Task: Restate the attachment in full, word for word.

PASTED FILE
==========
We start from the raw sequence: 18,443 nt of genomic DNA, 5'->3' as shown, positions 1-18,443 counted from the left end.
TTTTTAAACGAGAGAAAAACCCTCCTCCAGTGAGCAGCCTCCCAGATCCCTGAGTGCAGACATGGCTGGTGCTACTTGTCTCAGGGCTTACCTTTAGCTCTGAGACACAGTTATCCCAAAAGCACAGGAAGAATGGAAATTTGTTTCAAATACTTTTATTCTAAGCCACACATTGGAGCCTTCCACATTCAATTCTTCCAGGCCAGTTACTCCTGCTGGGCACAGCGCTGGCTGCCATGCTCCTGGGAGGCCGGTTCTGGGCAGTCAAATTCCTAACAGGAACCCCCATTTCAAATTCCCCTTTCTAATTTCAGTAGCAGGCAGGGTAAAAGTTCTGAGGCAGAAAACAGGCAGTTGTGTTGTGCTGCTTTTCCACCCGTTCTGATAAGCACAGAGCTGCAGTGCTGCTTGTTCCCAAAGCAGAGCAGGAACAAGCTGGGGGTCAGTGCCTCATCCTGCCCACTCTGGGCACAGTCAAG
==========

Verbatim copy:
We start from the raw sequence: 18,443 nt of genomic DNA, 5'->3' as shown, positions 1-18,443 counted from the left end.
TTTTTAAACGAGAGAAAAACCCTCCTCCAGTGAGCAGCCTCCCAGATCCCTGAGTGCAGACATGGCTGGTGCTACTTGTCTCAGGGCTTACCTTTAGCTCTGAGACACAGTTATCCCAAAAGCACAGGAAGAATGGAAATTTGTTTCAAATACTTTTATTCTAAGCCACACATTGGAGCCTTCCACATTCAATTCTTCCAGGCCAGTTACTCCTGCTGGGCACAGCGCTGGCTGCCATGCTCCTGGGAGGCCGGTTCTGGGCAGTCAAATTCCTAACAGGAACCCCCATTTCAAATTCCCCTTTCTAATTTCAGTAGCAGGCAGGGTAAAAGTTCTGAGGCAGAAAACAGGCAGTTGTGTTGTGCTGCTTTTCCACCCGTTCTGATAAGCACAGAGCTGCAGTGCTGCTTGTTCCCAAAGCAGAGCAGGAACAAGCTGGGGGTCAGTGCCTCATCCTGCCCACTCTGGGCACAGTCAAG